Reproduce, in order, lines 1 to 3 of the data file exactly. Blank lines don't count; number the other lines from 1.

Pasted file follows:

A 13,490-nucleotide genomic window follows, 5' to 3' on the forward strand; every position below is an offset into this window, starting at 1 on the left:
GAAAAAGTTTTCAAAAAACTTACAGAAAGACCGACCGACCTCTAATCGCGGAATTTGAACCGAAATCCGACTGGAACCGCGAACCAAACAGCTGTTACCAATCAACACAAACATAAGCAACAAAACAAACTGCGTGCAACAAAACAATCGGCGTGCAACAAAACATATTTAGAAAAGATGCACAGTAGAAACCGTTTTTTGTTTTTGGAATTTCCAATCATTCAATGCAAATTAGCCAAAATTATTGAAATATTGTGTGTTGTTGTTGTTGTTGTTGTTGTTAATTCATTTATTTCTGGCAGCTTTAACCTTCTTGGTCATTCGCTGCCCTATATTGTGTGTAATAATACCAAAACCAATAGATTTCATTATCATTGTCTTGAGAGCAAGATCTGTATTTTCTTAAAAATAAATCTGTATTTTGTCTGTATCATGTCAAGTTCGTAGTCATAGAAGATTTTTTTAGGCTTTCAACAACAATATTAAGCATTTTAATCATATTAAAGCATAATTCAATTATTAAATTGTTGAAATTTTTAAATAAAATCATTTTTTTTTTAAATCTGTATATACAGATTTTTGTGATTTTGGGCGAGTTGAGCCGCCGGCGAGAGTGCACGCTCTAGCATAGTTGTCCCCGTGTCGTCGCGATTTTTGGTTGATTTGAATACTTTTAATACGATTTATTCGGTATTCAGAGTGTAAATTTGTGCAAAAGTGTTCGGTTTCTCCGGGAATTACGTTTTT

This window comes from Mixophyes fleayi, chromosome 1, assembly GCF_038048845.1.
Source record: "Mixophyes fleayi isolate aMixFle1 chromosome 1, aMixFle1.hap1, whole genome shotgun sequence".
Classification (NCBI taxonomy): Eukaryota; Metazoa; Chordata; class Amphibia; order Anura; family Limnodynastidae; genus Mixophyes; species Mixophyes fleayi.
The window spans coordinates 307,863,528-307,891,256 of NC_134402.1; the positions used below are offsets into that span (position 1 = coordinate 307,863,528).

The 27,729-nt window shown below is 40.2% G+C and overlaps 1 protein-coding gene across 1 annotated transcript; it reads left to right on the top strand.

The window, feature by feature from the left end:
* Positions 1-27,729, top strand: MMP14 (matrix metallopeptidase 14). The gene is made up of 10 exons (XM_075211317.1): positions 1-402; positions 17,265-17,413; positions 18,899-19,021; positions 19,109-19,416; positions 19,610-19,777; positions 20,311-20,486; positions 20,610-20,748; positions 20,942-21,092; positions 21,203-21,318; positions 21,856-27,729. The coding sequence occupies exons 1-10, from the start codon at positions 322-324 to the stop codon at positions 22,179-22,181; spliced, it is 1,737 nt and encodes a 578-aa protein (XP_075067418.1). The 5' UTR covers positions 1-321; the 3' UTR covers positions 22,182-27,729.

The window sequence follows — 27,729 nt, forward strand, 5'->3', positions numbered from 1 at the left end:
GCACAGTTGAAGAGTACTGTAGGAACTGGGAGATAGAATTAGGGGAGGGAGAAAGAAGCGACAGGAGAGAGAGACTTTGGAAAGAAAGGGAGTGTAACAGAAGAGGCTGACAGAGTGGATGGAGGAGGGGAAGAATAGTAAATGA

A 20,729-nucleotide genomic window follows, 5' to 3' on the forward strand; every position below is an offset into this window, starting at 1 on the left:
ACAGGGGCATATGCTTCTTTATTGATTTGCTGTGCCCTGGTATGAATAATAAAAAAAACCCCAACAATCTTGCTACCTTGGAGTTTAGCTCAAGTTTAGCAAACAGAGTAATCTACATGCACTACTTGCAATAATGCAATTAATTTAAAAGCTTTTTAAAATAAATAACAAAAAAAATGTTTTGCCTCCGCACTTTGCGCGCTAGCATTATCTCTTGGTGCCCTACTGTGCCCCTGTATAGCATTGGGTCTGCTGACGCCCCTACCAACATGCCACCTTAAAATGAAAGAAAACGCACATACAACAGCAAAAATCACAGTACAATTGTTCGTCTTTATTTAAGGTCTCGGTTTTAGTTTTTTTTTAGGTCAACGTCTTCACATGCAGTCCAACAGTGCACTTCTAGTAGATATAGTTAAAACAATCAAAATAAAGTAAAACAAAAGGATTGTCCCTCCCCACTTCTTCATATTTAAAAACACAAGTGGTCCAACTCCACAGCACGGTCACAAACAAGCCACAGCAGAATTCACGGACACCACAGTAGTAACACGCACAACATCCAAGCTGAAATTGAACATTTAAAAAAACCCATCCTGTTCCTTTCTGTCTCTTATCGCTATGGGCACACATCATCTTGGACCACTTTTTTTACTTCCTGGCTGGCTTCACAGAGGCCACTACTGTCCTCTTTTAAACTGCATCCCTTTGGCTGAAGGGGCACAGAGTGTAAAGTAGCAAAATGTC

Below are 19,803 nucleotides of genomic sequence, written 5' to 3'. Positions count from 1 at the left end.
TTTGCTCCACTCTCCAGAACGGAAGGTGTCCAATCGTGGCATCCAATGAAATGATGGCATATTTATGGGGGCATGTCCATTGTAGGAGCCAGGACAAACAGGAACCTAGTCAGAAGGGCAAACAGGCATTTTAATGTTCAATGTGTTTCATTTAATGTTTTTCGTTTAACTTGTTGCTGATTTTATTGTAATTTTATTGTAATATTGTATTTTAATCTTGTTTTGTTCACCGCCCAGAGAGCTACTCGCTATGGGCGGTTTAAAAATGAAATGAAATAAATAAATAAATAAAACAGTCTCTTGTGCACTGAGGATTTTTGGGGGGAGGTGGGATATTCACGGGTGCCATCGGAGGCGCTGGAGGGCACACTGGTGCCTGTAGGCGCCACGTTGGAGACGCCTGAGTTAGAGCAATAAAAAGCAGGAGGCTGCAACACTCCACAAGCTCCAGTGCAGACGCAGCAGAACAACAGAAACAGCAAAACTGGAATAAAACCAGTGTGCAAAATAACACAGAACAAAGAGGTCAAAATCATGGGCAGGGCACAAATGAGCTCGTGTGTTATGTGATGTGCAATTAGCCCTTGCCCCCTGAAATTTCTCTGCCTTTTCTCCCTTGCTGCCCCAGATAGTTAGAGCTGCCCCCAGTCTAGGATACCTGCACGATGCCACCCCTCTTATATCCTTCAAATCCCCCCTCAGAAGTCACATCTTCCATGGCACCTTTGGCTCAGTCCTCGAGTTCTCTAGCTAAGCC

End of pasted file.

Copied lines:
A 13,490-nucleotide genomic window follows, 5' to 3' on the forward strand; every position below is an offset into this window, starting at 1 on the left:
GAAAAAGTTTTCAAAAAACTTACAGAAAGACCGACCGACCTCTAATCGCGGAATTTGAACCGAAATCCGACTGGAACCGCGAACCAAACAGCTGTTACCAATCAACACAAACATAAGCAACAAAACAAACTGCGTGCAACAAAACAATCGGCGTGCAACAAAACATATTTAGAAAAGATGCACAGTAGAAACCGTTTTTTGTTTTTGGAATTTCCAATCATTCAATGCAAATTAGCCAAAATTATTGAAATATTGTGTGTTGTTGTTGTTGTTGTTGTTGTTAATTCATTTATTTCTGGCAGCTTTAACCTTCTTGGTCATTCGCTGCCCTATATTGTGTGTAATAATACCAAAACCAATAGATTTCATTATCATTGTCTTGAGAGCAAGATCTGTATTTTCTTAAAAATAAATCTGTATTTTGTCTGTATCATGTCAAGTTCGTAGTCATAGAAGATTTTTTTAGGCTTTCAACAACAATATTAAGCATTTTAATCATATTAAAGCATAATTCAATTATTAAATTGTTGAAATTTTTAAATAAAATCATTTTTTTTTTAAATCTGTATATACAGATTTTTGTGATTTTGGGCGAGTTGAGCCGCCGGCGAGAGTGCACGCTCTAGCATAGTTGTCCCCGTGTCGTCGCGATTTTTGGTTGATTTGAATACTTTTAATACGATTTATTCGGTATTCAGAGTGTAAATTTGTGCAAAAGTGTTCGGTTTCTCCGGGAATTACGTTTTT

This window comes from Mixophyes fleayi, chromosome 1, assembly GCF_038048845.1.